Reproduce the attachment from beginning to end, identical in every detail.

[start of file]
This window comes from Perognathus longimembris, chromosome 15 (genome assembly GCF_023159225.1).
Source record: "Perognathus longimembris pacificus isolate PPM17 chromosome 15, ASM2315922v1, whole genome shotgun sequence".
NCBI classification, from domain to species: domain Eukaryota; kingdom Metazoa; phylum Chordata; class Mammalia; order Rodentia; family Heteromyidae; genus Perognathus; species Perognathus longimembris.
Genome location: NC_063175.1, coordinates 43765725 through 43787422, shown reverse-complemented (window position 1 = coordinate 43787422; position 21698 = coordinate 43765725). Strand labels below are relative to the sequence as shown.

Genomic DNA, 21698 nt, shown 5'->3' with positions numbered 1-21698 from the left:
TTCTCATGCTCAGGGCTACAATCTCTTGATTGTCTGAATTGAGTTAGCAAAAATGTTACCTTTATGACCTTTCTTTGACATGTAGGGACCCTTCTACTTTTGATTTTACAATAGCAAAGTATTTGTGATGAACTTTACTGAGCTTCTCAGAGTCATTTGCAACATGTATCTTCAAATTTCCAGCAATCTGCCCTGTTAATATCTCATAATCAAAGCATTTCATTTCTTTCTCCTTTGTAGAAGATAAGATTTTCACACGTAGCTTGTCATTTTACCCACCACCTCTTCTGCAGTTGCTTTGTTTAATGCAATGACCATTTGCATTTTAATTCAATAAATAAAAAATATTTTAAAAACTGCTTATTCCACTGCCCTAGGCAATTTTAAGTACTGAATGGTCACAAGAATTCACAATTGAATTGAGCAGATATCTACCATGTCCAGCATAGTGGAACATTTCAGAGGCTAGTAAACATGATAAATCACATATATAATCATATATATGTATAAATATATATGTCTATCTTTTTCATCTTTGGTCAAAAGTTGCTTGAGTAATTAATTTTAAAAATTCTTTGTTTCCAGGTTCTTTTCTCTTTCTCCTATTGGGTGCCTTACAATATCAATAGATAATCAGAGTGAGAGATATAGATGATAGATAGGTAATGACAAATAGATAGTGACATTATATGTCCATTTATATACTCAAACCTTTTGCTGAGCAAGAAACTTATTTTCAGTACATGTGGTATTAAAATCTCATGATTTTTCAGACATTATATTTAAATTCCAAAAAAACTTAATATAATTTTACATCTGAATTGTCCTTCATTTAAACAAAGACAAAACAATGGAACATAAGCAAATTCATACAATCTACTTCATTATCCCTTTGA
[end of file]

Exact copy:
This window comes from Perognathus longimembris, chromosome 15 (genome assembly GCF_023159225.1).
Source record: "Perognathus longimembris pacificus isolate PPM17 chromosome 15, ASM2315922v1, whole genome shotgun sequence".
NCBI classification, from domain to species: domain Eukaryota; kingdom Metazoa; phylum Chordata; class Mammalia; order Rodentia; family Heteromyidae; genus Perognathus; species Perognathus longimembris.
Genome location: NC_063175.1, coordinates 43765725 through 43787422, shown reverse-complemented (window position 1 = coordinate 43787422; position 21698 = coordinate 43765725). Strand labels below are relative to the sequence as shown.

Genomic DNA, 21698 nt, shown 5'->3' with positions numbered 1-21698 from the left:
TTCTCATGCTCAGGGCTACAATCTCTTGATTGTCTGAATTGAGTTAGCAAAAATGTTACCTTTATGACCTTTCTTTGACATGTAGGGACCCTTCTACTTTTGATTTTACAATAGCAAAGTATTTGTGATGAACTTTACTGAGCTTCTCAGAGTCATTTGCAACATGTATCTTCAAATTTCCAGCAATCTGCCCTGTTAATATCTCATAATCAAAGCATTTCATTTCTTTCTCCTTTGTAGAAGATAAGATTTTCACACGTAGCTTGTCATTTTACCCACCACCTCTTCTGCAGTTGCTTTGTTTAATGCAATGACCATTTGCATTTTAATTCAATAAATAAAAAATATTTTAAAAACTGCTTATTCCACTGCCCTAGGCAATTTTAAGTACTGAATGGTCACAAGAATTCACAATTGAATTGAGCAGATATCTACCATGTCCAGCATAGTGGAACATTTCAGAGGCTAGTAAACATGATAAATCACATATATAATCATATATATGTATAAATATATATGTCTATCTTTTTCATCTTTGGTCAAAAGTTGCTTGAGTAATTAATTTTAAAAATTCTTTGTTTCCAGGTTCTTTTCTCTTTCTCCTATTGGGTGCCTTACAATATCAATAGATAATCAGAGTGAGAGATATAGATGATAGATAGGTAATGACAAATAGATAGTGACATTATATGTCCATTTATATACTCAAACCTTTTGCTGAGCAAGAAACTTATTTTCAGTACATGTGGTATTAAAATCTCATGATTTTTCAGACATTATATTTAAATTCCAAAAAAACTTAATATAATTTTACATCTGAATTGTCCTTCATTTAAACAAAGACAAAACAATGGAACATAAGCAAATTCATACAATCTACTTCATTATCCCTTTGA